The Peloponnesian War is raging in 431 BCE and this informs a system where you can help overthrow or defend the faction in control of various regions. Basically, you'll take on a few tasks to destabilise the region; kill a number of soldiers, pillage a treasure chest, burn some provisions, and kill off the leader. This, in turn, allows you to trigger a Conquest Battle, a brand new addition to the series where you enter a battlefield along with other soldiers and take out soldiers, captains, and the likes to win it for your side. It works well enough, and it fits with the fiction of being a mercenary, but it's doesn't feel like Assassin's Creed and this largely optional part of the game was not something we enjoyed as much as the rest.

What's important to note here is that, with the exception of a few main story missions, this part of the game is entirely optional. The objective isn't to win the war for one side, it's to learn about the fate of your family and bring down the cult, but if you enjoy this there are neat rewards in terms of gear and experience points to be gained.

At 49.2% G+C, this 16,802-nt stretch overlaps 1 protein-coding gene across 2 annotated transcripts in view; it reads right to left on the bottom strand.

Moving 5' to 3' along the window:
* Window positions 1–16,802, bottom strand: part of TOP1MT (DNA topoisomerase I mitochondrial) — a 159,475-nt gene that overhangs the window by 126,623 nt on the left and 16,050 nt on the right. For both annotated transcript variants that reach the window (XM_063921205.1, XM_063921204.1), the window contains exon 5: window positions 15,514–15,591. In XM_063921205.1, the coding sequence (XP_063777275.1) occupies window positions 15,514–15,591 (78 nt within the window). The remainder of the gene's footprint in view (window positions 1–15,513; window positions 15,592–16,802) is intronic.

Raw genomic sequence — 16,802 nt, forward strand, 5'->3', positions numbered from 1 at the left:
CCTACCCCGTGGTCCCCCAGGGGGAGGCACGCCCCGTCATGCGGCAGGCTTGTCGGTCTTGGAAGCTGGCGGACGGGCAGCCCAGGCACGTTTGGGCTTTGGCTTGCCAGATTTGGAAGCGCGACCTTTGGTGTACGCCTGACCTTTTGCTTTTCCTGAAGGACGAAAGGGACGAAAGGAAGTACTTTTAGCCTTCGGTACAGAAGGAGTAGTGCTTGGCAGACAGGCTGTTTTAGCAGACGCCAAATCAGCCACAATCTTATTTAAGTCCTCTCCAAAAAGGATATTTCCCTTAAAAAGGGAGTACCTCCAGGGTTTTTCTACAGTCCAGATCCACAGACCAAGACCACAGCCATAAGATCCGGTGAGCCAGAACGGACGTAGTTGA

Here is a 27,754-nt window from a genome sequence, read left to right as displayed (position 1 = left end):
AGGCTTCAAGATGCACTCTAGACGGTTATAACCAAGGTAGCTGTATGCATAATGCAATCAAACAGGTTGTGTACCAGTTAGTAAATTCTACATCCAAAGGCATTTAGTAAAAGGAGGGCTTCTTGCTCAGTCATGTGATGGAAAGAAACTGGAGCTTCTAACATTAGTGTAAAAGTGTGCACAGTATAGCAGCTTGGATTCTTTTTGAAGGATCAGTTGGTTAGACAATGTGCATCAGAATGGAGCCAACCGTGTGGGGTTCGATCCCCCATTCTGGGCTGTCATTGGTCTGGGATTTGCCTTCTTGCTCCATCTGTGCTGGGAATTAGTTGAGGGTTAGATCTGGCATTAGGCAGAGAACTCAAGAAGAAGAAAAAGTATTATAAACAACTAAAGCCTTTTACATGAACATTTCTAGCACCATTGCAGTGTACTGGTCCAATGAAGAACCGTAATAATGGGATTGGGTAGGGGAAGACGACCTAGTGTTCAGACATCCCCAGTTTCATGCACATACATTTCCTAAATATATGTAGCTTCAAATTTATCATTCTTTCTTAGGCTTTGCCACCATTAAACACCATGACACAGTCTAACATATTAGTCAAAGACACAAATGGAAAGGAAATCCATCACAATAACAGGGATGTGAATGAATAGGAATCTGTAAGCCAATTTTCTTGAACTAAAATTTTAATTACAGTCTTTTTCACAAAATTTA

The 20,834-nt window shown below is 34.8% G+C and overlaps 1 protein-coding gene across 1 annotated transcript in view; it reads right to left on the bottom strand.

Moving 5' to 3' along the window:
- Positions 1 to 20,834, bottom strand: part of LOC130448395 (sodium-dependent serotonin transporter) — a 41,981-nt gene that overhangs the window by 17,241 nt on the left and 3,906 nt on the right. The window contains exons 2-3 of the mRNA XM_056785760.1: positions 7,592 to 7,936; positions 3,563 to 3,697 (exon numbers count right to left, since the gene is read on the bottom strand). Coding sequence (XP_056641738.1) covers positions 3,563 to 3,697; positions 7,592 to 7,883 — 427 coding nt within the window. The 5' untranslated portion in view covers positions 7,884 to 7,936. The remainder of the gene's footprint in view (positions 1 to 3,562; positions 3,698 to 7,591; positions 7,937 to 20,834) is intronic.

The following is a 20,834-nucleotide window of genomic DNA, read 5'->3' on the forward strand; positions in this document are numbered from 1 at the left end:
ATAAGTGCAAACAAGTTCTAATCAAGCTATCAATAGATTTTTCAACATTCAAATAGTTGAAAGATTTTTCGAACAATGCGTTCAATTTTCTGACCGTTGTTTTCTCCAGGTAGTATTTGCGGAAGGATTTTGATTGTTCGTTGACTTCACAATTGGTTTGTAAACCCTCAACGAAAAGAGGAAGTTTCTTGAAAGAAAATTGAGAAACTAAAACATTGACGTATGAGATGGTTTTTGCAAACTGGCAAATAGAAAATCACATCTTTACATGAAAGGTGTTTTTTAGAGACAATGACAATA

Assassin's Creed OdysseyAssassin's Creed Odyssey
There are plenty of cultists to hunt down and this will take up the bulk of your time in Odyssey as it bleeds in to pretty much all content.

Some of the best moments we had on our Odyssey were in part thanks to the new branching narratives. On Mykonos, we had to face off with a certain Spartan officer after having slept with his love interest and refused to engage in combat his way against the Athenians. We could have used his tactics, or we could have opted not to romance the island rebel. During a side mission, we inadvertently killed the quest giver's mother and slept with his father. He wasn't entirely happy with the outcome. This branching structure may be at its infancy in Odyssey, and it's not as evolved in say a Bioware title, but it's a great starting point and it definitely adds something to the game. Romancing is pretty much in the same category, where we'd like to have seen a bit more nuance, but it's still a fun addition that allows for more roleplaying.